The Consumer Electronics Show (CES) in Las Vegas, long the launchpad for the latest tech in communications, computing and home entertainment, is steadily becoming popular with car manufacturers looking to showcase their new technology, future concepts and even new models.
We can understand why. After all, with new car buyers increasingly demanding more sophisticated technology inside their cars - and carmakers also keen to push the boundaries beyond combustion engines - CES in many ways makes a more appropriate environment to announce the latest-and-greatest developments in automotive than a traditional car show.
Here are some just some of the amazing products and ideas that wowed tech-heads in Las Vegas this week.
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2019 Mercedes-Benz CLA
Benz snubbed this month’s Detroit Motor Show to reveal the next generation Mercedes-Benz CLA at CES 2019 instead. The all-new CLA is following in the path of the recently launched Mercedes-Benz A-Class, offering levels of technology not before seen in Merc’s smallest four-door coupe – or, in fact, aboard many of its larger, more expensive cars.
Only the CLA250 was confirmed at CES, which is powered by a 2.0-litre turbocharged four-cylinder petrol engine coupled with a seven-speed dual-clutch transmission, however expect more variants to be announced in due course - including a raucous CLA45 performance flagship.
Mercedes-Benz Vision Urbanetic concept
Mercedes-Benz also revealed a futuristic fully-autonomous pod that doubles as a people mover. The Mercedes-Benz Vision Urbanetic is based on an electrically-powered chassis and features a 5.14m body whose interior can be altered using cargo or people-mover modules, with the latter holding up to 12 people.
Users will be able to summon the vehicle and choose which interior configuration they require via a phone app, and once inside a 360-degree halo display on the ceiling that uses augmented reality will provide them visual information, such as upcoming stops or interesting facts about their surroundings.
Hyundai Elevate Walking Car concept
Designed with disaster-zone rescue in mind, the futuristic Hyundai Elevate Ultimate Mobility Vehicle (UMV) has wheels attached to telescopic legs that extend and move in a walking motion to help it negotiate very rough terrain. On normal roads the legs stow into the body to allow the UMV to travel at highway speeds. The wheels can also tilt to be used as feet to enhance the UMV’s climbing ability. It's both creepy and incredibly cool at the same time.
Hyundai Automated Valet Parking System
The Korean carmaker also showed off an Automated Valet Parking System (AVPS) for electrified Hyundai and Kia vehicles. According to Hyundai the driver arrives at a parking spot with chargers and gets out to allow the car to drive itself to a recharge point. Once the batteries are charged, the AVPS takes the car a parking spot to await the driver’s return.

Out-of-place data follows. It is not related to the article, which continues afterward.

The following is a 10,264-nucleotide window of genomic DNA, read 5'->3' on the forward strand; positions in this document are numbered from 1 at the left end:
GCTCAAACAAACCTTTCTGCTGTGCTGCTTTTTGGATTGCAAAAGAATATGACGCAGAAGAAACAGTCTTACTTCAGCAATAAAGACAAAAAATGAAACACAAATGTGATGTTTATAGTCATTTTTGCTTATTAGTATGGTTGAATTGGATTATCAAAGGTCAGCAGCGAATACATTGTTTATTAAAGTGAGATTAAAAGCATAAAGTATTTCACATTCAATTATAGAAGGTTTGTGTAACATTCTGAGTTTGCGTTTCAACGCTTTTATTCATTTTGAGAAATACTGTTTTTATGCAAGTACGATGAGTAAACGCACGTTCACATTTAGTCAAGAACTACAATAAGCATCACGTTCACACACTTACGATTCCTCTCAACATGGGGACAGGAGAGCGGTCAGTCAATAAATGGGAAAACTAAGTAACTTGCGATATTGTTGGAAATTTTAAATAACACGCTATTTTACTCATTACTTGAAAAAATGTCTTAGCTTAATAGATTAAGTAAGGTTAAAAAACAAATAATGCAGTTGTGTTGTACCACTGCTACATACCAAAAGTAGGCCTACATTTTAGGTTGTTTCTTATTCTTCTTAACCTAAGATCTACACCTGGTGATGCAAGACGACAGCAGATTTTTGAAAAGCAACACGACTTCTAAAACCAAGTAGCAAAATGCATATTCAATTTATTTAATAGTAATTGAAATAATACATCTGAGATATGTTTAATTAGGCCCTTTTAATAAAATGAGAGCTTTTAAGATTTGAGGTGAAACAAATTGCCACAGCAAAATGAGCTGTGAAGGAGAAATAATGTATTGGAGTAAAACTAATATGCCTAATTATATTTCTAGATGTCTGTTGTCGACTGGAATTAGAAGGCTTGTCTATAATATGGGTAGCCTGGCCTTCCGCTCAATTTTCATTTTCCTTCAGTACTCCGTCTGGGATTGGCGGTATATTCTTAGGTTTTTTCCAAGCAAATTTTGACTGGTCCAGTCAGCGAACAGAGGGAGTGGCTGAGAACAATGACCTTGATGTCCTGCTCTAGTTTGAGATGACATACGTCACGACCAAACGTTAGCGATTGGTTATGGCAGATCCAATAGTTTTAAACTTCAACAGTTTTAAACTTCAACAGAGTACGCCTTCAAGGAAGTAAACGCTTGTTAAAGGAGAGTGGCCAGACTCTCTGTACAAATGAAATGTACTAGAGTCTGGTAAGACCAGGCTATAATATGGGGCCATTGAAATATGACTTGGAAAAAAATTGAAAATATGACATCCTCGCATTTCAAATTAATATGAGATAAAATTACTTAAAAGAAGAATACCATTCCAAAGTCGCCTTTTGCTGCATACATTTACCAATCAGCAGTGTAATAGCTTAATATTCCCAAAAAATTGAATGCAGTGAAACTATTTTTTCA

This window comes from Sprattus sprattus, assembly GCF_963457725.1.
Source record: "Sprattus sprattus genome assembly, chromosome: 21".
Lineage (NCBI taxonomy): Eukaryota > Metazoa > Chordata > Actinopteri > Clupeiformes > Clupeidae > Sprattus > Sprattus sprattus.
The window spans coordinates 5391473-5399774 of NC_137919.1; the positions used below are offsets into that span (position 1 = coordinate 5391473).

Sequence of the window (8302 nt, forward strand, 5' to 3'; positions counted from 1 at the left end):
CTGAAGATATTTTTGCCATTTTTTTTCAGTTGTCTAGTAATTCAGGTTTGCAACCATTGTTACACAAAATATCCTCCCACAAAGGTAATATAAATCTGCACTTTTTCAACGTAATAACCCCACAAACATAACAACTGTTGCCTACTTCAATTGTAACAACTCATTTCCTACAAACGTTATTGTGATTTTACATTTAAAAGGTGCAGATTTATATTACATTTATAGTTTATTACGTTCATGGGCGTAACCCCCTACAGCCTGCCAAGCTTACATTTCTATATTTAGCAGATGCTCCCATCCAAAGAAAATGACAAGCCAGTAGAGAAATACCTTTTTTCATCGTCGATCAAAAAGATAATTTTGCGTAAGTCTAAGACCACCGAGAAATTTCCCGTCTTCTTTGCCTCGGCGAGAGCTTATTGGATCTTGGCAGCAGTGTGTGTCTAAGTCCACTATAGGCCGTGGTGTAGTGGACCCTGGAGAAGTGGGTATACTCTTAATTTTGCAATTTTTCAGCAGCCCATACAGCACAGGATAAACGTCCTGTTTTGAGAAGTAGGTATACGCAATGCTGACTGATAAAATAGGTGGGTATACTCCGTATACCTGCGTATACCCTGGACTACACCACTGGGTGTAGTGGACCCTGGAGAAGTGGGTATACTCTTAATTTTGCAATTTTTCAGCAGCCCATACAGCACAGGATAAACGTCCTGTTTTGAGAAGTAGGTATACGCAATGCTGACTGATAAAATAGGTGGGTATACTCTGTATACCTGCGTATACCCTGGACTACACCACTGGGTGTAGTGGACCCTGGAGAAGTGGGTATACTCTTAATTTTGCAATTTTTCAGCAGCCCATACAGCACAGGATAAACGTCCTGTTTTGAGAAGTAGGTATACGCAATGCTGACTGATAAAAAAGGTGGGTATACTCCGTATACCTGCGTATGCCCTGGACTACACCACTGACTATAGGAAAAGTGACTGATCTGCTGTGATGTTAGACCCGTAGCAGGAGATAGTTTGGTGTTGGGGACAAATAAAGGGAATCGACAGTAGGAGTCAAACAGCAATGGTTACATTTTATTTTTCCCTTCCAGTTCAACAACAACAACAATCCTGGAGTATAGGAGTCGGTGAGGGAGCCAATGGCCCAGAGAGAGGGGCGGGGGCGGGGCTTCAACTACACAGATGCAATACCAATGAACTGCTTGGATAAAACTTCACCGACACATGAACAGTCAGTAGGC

Hyundai holographic augmented reality
Hyundai and up-and-coming Swiss tech company WayRay AG teamed up to reveal a holographic augmented reality (AR) navigation system that can overlay travel information and advanced driver-assistance systems (ADAS) onto the road.
Fitted to a Genesis G80, the advanced head-up display is designed to keep the driver’s eyes on the road by displaying all necessary information straight ahead instead of the away from the eye line in the dashboard or touchscreen. The system can be used to project information such as turn-by-turn instructions, current speed limit and potential collision threats, except in a more three-dimensional way than current head-up display technology.
Nissan I2V augmented reality
Nissan also showed off its augmented reality tech, which it calls an Invisible-to-Visible (I2V) device. The system is designed to allow drivers to “see the invisible” by projecting a superimposed 3D map of the surrounding area, which is built using information from on-board sensors, cameras, and data from nearby vehicles.
This allows the car to communicate with other similarly-equipped vehicles and ‘see’ them coming, even if they’re behind buildings or around corners, by superimposing a 'ghost' image onto the car's glass to represent where they are in relation to the driver.
Ford C-V2X cellular tech
Ford is aiming to make cars smarter with cellular connected technology that will allow cars to talk with other vehicles and road infrastructure to foresee traffic congestion, detect risks and even know when traffic lights are about to change.
This kind of infrastructure-to-vehicle communication isn't exactly a new concept, but up until now it's existed mostly in a concept stage. Ford, however, has committed to launch the new C-V2X tech in the US in 2022, by which time high-speed 5G mobile connectivity will be widespread enough to allow the data-intensive system to work properly.
Harley Davidson Livewire
In a potentially applecart-upsetting move, iconic American motorcycle brand Harley-Davidson has revealed an electric sports motorcycle called the Livewire - the first production Harley to not boast the heavy throb of a combustion engine
Powered by a lithium-ion battery, the Livewire can travel from 0 to 100km/h in less than 3.5 seconds and has a 180km range between charges.
The distinctive Harley rumble is replaced by a more “futuristic”, and sociable, exhaust note with a lot less vibration. Priced at US$29,799 ($39,190), it’s expected to go on sale in Australia some time in 2020 at a price of $41,544.